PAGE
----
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Concerns raised over feasibility and impact of digital VAT in the Philippines

Senator Pia Cayetano’s proposed Senate Bill No. 250, which seeks to implement a 12% value-added tax (VAT) on digital transactions, has sparked a range of responses from stakeholders.

The bill’s primary objective of equalizing the treatment of resident and nonresident digital service providers and expanding the tax base to enhance revenue collections appears reasonable on the surface. However, questions have arisen about the necessity of imposing a 12% VAT on digital transactions when consumers already pay taxes on purchases made in physical stores.

Senator Cayetano emphasizes that the Philippines boasts the fastest-growing internet economy and argues that the government must align its revenue-generation capabilities with this growth.

Mon Abrea, chairman and Chief Tax Advisor of the Asian Consulting Group, suggests an alternative approach to address the issue. Rather than burdening local subscribers and consumers with a 12% VAT, Abrea proposes exploring the adoption of the Organization for Economic Cooperation and Development’s (OECD) Global Minimum Tax.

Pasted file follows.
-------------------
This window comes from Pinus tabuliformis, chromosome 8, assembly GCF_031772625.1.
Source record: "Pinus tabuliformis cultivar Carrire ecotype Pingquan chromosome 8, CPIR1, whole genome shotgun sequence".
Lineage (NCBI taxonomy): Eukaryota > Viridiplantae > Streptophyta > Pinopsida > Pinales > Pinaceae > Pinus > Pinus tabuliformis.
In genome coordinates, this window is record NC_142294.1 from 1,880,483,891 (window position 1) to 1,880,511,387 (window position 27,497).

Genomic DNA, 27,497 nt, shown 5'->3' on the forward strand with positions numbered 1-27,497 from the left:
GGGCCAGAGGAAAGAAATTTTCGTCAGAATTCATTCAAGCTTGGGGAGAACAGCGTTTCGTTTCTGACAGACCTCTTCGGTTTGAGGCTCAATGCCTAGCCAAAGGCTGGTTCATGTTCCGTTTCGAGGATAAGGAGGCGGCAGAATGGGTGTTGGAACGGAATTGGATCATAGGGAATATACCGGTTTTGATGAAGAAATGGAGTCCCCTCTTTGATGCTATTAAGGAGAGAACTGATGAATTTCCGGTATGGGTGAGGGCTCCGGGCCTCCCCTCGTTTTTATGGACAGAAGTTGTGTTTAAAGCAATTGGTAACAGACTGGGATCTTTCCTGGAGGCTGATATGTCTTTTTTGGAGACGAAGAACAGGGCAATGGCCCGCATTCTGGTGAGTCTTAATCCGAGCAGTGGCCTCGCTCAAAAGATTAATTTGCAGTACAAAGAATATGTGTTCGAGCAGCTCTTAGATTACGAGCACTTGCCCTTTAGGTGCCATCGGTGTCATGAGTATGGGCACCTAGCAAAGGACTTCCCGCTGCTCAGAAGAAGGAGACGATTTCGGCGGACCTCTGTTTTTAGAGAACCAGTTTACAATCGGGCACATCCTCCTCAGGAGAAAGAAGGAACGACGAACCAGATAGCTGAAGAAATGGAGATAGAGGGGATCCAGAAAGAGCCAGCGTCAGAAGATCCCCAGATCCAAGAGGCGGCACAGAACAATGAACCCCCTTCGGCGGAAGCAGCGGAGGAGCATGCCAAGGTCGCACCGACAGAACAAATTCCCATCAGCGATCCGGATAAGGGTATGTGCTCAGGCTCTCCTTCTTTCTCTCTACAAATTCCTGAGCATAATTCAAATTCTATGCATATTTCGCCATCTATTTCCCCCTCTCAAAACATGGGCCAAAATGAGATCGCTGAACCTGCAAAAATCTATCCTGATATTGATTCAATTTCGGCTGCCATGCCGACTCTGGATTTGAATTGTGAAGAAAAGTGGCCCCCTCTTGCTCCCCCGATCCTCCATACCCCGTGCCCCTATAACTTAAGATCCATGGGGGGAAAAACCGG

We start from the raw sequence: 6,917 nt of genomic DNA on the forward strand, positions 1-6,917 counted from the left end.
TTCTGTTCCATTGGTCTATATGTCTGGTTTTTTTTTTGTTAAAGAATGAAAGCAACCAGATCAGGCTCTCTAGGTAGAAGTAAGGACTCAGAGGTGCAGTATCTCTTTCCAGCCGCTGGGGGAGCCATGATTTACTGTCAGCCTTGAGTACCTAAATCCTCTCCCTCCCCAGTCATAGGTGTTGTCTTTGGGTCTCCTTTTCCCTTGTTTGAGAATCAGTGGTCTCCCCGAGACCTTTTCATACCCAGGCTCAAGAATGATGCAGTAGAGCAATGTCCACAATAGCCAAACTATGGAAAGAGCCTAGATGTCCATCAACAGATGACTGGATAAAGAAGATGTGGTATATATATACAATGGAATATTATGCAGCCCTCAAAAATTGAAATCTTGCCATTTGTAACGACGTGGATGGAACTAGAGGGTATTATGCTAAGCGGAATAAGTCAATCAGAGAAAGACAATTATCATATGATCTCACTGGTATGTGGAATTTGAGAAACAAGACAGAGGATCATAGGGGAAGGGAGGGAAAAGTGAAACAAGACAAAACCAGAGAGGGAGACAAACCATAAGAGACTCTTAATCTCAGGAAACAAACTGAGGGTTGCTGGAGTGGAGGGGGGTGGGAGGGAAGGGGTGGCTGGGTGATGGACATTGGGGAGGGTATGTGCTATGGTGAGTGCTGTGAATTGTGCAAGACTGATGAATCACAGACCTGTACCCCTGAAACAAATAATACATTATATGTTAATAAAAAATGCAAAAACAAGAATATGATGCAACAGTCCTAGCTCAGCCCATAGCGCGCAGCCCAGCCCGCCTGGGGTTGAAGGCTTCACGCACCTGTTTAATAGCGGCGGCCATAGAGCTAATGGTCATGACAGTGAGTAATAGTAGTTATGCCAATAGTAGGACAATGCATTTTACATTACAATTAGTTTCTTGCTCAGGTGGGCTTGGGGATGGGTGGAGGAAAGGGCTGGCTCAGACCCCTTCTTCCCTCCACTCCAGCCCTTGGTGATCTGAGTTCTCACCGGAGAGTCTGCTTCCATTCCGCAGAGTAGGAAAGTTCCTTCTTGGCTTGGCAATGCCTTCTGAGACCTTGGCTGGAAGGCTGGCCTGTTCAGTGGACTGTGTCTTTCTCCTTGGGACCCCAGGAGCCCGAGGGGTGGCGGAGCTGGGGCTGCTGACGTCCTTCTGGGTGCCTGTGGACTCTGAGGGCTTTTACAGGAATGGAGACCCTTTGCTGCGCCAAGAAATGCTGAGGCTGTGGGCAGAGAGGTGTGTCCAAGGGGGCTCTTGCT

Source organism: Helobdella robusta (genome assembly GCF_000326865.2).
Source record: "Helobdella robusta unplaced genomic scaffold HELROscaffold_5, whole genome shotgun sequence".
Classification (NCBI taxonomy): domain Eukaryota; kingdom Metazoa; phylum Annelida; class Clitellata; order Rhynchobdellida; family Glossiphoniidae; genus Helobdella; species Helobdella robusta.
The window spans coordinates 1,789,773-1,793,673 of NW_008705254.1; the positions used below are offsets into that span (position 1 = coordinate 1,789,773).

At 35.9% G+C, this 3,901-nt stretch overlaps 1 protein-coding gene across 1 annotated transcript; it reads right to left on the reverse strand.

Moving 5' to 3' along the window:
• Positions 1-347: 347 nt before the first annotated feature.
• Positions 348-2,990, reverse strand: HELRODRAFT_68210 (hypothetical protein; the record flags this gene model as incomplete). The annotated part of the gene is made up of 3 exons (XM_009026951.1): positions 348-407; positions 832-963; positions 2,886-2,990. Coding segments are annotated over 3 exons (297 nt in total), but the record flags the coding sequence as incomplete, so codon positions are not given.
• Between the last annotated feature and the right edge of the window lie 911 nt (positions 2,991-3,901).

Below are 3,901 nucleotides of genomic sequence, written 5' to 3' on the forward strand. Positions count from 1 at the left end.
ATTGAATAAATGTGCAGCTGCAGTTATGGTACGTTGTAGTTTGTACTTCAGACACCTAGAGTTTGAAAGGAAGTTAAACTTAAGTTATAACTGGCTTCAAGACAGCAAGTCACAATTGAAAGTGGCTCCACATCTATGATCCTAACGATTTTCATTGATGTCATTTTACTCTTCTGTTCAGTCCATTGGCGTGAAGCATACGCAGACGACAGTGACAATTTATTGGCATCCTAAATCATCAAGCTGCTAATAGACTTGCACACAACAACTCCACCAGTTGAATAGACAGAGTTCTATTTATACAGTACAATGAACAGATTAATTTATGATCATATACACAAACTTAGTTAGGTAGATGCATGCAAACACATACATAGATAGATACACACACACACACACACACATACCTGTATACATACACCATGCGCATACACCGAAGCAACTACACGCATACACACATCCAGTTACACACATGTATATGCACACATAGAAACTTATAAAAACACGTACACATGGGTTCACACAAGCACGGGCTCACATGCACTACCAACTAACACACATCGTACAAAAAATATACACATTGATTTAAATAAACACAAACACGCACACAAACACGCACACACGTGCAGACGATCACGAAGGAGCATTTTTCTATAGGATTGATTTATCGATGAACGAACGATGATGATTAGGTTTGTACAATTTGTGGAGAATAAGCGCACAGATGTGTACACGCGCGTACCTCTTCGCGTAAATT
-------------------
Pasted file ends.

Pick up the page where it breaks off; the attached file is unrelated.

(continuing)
This would shift the responsibility for tax payment to tech giants and multinationals through income or digital service taxes, thereby sparing consumers from directly bearing the additional cost in their subscriptions.

Abrea also raised concerns over the feasibility of collecting taxes from foreign tech giants like Netflix, who are not currently registered in the Philippines. He argued that the core challenge lies not in the potential tax collection amount, but rather in the practicality of enforcing tax obligations.

He proposed that Congress mandate foreign tech giants to register in the Philippines and pay income tax on their earnings within the country to establish a fair playing field.

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